Canadian Council of Child and Youth Advocates Statement on Child and Youth Mental Health

May 5, 2016 (TORONTO) - The eleven members of the Canadian Council of Child and Youth Advocates (CCCYA) speak out in support of the Canadian Mental Health Association’s (CMHA) 65th Annual Mental Health Week (May 2 to 8, 2016).

The members of the CCCYA recognize the strength and courage of those children and youth across the country facing mental health challenges. We hear from them every day and we know of the struggles they face.

The CCCYA acknowledges the growing public awareness and concern about the mental health of Canada’s children and youth. This concern has lead to the development federally and in many provinces and territories of action plans, strategies and policies to improve the mental health of our children and youth. Yet, against the backdrop of these many strategies, plans, and initiatives, many children and youth are not receiving the mental health services they need.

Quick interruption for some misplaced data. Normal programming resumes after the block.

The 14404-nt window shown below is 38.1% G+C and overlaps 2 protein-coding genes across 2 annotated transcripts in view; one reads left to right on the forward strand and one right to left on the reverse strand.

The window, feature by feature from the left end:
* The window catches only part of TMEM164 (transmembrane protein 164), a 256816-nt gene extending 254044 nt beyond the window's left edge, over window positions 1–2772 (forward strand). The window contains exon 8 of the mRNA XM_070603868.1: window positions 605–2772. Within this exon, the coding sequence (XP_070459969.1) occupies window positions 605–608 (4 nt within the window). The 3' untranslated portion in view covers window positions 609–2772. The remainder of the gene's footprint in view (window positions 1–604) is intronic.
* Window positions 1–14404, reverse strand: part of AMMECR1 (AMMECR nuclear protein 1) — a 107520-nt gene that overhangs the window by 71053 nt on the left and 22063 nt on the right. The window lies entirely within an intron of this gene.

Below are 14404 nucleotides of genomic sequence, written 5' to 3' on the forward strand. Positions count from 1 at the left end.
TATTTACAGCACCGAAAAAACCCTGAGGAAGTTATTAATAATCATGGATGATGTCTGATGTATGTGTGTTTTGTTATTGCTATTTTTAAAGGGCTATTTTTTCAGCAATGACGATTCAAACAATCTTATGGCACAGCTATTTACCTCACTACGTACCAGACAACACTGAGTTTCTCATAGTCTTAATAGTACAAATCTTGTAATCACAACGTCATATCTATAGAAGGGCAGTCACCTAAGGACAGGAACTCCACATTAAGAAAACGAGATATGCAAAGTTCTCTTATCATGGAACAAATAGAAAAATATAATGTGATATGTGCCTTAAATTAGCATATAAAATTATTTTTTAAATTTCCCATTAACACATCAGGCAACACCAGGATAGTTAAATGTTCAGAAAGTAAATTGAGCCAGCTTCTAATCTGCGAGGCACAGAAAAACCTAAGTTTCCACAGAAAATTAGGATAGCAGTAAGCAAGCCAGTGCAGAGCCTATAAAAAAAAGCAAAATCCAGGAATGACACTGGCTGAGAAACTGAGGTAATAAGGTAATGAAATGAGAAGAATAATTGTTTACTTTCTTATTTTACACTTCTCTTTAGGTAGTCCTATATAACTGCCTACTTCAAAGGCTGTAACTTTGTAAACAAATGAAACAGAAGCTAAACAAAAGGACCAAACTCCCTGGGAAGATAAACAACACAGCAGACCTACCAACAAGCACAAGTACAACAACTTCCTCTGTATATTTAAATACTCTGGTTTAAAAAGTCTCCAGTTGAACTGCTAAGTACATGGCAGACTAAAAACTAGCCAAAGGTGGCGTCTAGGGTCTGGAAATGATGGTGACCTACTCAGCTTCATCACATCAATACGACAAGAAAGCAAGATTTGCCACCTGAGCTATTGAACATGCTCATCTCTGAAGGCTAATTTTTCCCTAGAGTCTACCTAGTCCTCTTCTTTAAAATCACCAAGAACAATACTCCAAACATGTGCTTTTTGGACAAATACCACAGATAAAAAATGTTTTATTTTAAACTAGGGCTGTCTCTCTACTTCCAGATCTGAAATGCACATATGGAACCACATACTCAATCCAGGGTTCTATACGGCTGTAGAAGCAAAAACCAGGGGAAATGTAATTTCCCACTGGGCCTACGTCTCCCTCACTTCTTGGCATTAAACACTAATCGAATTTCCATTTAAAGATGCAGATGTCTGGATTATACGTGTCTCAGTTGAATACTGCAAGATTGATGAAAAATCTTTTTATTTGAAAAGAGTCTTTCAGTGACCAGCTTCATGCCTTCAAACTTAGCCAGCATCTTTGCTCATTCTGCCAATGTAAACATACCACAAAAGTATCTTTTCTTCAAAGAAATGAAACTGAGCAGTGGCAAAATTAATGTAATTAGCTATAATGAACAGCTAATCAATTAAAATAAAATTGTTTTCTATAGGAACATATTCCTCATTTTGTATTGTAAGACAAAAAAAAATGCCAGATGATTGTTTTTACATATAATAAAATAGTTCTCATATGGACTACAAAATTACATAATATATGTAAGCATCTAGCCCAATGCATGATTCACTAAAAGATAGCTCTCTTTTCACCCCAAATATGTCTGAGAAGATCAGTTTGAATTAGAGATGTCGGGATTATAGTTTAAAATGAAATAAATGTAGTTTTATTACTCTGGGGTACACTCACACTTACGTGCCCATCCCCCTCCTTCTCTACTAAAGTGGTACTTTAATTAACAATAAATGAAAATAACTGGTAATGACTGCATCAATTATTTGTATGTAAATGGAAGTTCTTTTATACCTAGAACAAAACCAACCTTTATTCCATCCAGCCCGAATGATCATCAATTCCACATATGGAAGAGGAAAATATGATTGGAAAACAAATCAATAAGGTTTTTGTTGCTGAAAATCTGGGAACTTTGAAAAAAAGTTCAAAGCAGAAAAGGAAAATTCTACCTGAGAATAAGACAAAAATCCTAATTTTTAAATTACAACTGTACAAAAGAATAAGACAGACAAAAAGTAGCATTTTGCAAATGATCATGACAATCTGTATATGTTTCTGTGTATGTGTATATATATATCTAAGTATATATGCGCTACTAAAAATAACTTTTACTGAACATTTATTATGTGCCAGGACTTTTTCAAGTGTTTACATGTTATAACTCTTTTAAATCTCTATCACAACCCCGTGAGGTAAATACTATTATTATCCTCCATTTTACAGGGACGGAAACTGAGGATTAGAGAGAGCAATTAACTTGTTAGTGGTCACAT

We hear directly from children and youth and their families about the difficulties and barriers they face in getting help. Many simply do not know where to go for help. In some regions of the country, services are not available. In other regions, assessment and certain therapeutic options are not available locally, resulting in children and youth being sent away from their family and home community to receive the required treatment, possibly worsening their mental health problem. In many regions, waiting times for services can be several months or even years during which time the child or youth’s condition remains untreated or deteriorates. In several jurisdictions, there is a disconnect between services for youth and adults with young people falling through the cracks and not receiving the services they need once they reach the age of majority. Services are often difficult to navigate and there is lack of coordination between services and between service providers.